1820 Camera Obscura Essentially a portable box with a pinhole on one side and a translucent paper on the opposite

wall, the Camera Obscura was the forerunner of the modern camera.

1834 Mousetrap Camera Referred to as Mousetrap Cameras, these simple wood box cameras with brass barrel single lens and sliding wood plate to hold the silver chloride-sensitized paper were the brainchild of William Henry Fox Talbot

1839 Daguerreotype Named after Louis Daguerre and his early photographic technique where the image is exposed directly onto a mirror-polished surface of silver bearing a coating of silver halide particles deposited by iodine vapor.

1851 Lewis This was the first camera to use an internal bellows from lens to glass plate.

1889 Eastman Kodak With his first Kodak, Eastman revolutionized the photography industry by putting the camera in the hands of the amateurs. It came preloaded with enough film for 100 pictures and the user would send the whole camera back to eastman for processing.

1893 Kombi The first camera to combine the taking and viewing of photographs in the same instrument, the Kombi was the first miniature roll film camera and the first to use film manufactured by Kodak solely for use in a non-Kodak camera.

1900 Brownie With the Brownie, a simple and very inexpensive box camera that introduced the concept of the snapshot, Eastman took massmarket photography to another level. The 'Box' Brownie was very popular and various models remained on sale until the 1960s.

1914 Leica The first use of the modern 24x36mm frame came courtesy of Oscar Barnack, employed by German microscope manufacturer Leitz. The camera used sprocketed 35mm movie film and was put into production as the Leica, standing for Leitz Camera.

1928 RolleiFlex Original Manufactured by Franke and Heidecke, this small TLR camera called the RolleiFlex Original and was to become the template for all TLR cameras that followed.

1960 Mec 16 With a built-in TTL metering system, the Mec16 camera made photographic history. It also came with a new, built-in Gossen selenium meter and sported a Rodenstock f2.0 lens making it one of the fastest subminis ever made. The lens focused from 1 foot to infinity. Shutter speeds of B, 1/30 - 1/000. A set of seven filters was also available.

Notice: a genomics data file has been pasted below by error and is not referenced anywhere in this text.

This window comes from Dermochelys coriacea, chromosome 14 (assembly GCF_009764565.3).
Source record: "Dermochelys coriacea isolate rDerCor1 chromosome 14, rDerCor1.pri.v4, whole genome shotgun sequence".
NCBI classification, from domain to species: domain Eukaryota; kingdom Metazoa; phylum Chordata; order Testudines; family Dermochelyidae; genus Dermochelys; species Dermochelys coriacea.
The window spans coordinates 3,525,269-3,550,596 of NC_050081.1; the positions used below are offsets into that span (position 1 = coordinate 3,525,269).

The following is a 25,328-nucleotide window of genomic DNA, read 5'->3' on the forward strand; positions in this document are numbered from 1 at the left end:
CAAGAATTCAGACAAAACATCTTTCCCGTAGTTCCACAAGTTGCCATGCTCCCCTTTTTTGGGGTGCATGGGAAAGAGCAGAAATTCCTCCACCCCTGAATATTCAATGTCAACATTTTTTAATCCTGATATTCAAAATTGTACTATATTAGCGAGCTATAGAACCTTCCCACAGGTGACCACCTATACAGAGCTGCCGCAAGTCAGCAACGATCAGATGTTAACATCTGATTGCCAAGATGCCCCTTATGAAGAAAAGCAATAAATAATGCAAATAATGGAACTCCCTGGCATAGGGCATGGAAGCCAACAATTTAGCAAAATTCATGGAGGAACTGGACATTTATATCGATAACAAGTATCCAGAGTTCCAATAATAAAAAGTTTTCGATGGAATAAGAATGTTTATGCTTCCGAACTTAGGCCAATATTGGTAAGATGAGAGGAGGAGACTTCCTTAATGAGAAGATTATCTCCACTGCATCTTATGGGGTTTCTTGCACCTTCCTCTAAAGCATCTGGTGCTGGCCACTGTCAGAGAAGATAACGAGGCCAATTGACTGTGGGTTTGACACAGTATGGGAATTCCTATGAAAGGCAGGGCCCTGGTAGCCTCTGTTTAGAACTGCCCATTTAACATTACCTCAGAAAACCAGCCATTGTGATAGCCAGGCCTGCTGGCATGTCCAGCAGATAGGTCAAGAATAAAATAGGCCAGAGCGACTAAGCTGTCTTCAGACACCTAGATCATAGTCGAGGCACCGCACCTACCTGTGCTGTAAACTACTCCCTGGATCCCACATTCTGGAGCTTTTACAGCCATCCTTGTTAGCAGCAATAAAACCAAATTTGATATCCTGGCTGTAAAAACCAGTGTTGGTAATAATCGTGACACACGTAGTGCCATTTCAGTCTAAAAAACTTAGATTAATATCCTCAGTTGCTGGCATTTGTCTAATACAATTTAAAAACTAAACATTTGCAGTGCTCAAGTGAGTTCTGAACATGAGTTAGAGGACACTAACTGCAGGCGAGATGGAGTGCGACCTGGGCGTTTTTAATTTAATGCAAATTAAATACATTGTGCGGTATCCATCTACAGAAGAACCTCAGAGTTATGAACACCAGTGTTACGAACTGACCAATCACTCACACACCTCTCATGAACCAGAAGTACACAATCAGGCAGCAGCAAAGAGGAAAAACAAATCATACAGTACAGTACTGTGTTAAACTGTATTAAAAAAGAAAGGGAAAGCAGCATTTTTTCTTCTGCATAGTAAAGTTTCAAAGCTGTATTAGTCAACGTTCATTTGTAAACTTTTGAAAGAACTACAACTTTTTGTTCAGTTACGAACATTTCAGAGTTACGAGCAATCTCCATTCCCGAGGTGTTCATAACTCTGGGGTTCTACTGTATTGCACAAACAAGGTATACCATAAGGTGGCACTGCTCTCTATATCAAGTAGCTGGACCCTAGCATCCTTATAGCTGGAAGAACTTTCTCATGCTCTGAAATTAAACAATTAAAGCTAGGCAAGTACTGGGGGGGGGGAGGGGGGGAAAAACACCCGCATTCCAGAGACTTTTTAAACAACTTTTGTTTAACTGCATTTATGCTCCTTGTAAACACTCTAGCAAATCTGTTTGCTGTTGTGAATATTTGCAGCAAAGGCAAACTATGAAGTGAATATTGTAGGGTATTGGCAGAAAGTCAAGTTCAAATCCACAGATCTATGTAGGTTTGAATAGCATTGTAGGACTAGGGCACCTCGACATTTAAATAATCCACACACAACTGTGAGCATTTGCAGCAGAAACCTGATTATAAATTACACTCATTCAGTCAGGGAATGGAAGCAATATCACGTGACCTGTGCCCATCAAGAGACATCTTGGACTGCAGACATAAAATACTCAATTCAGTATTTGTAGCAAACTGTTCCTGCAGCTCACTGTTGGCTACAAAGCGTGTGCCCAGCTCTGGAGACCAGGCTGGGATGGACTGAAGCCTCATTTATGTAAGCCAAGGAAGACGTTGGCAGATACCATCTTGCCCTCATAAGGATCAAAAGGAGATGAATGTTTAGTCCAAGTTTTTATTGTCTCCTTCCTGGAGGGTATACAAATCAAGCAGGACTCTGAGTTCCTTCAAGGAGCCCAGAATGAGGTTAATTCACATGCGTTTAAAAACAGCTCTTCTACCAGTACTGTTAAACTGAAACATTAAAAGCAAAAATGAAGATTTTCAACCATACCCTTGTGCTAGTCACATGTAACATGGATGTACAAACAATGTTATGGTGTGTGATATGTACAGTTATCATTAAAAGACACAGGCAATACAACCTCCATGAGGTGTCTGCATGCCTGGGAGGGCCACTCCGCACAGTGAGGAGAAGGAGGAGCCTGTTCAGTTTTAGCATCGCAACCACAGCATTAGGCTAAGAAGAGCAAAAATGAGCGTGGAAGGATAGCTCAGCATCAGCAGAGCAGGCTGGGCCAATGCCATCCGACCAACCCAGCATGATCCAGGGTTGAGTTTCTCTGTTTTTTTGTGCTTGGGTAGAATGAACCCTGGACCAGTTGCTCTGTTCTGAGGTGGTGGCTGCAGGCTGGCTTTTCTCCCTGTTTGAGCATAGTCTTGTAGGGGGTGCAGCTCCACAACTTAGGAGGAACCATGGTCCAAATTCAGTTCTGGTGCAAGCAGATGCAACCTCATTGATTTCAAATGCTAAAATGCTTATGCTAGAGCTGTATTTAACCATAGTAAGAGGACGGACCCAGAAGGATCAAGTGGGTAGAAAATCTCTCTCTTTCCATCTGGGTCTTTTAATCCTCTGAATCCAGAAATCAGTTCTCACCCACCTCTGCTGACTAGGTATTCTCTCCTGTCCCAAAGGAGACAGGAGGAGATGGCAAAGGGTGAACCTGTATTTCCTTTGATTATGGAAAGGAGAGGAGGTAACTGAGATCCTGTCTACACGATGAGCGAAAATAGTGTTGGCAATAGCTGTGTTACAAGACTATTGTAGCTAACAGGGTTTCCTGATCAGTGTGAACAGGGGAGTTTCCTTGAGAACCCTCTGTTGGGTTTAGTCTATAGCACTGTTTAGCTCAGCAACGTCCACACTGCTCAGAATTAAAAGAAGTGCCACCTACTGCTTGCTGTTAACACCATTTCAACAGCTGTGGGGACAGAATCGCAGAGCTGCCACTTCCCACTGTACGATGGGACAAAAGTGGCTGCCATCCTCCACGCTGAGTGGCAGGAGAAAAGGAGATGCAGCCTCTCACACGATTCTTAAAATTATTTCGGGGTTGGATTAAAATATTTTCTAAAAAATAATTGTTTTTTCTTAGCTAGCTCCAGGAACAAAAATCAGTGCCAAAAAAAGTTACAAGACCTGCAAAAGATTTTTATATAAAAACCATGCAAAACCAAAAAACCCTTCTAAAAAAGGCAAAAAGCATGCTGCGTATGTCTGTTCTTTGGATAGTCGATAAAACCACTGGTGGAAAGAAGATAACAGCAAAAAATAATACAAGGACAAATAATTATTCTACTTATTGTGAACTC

1963 Kodak Instamatic The Kodak Instamatic camera, for double film-cartridges and automatic film speed reading comes on the scene with a swing.

1977 Konica C35AF The C35AF was the world's first production autofocus camera.

1981 Mavica The Sony mavica recorded images on two-inch floppy disks and played them back on a TV set or Video monitor. The shutter would allow it to freeze frames within the limits set by twin-field interlace making up the complete frame. The Mavica was a single lens reflex with interchangeable lenses.

1991 Kodak DCS-100 The Kodak DCS-100 is the first digital SLR. The camera consisted of a modified Nikon F3. Captured photos are stored on a separate digital storage unit (DSU) that connects to the camera winder via an interconnect cable.

2003 Olympus E-1 The Olympus E-1 introduced Four-Thirds standard for compact digital SLRs and is dedicated to the special requirements of digital SLR photography, presenting new benchmarks for professional image quality and performance.

2005 Canon EOS 5D The first consumer-priced full-frame digital SLR, The Canon EOS 5D, sported a full frame sensor and enough resolution to create very high resolution images and balance the speed of the camera and the speed of capture with a burst rate up to 60fps for its JPEG Large capture setting.

2008 Nikon D90 The D90 is notable for being the first DSLR to offer video recording and is on the increasingly long list of DSLRs to include Live View (framing via viewfinder) - options until now usually only associated with compact digital cameras.

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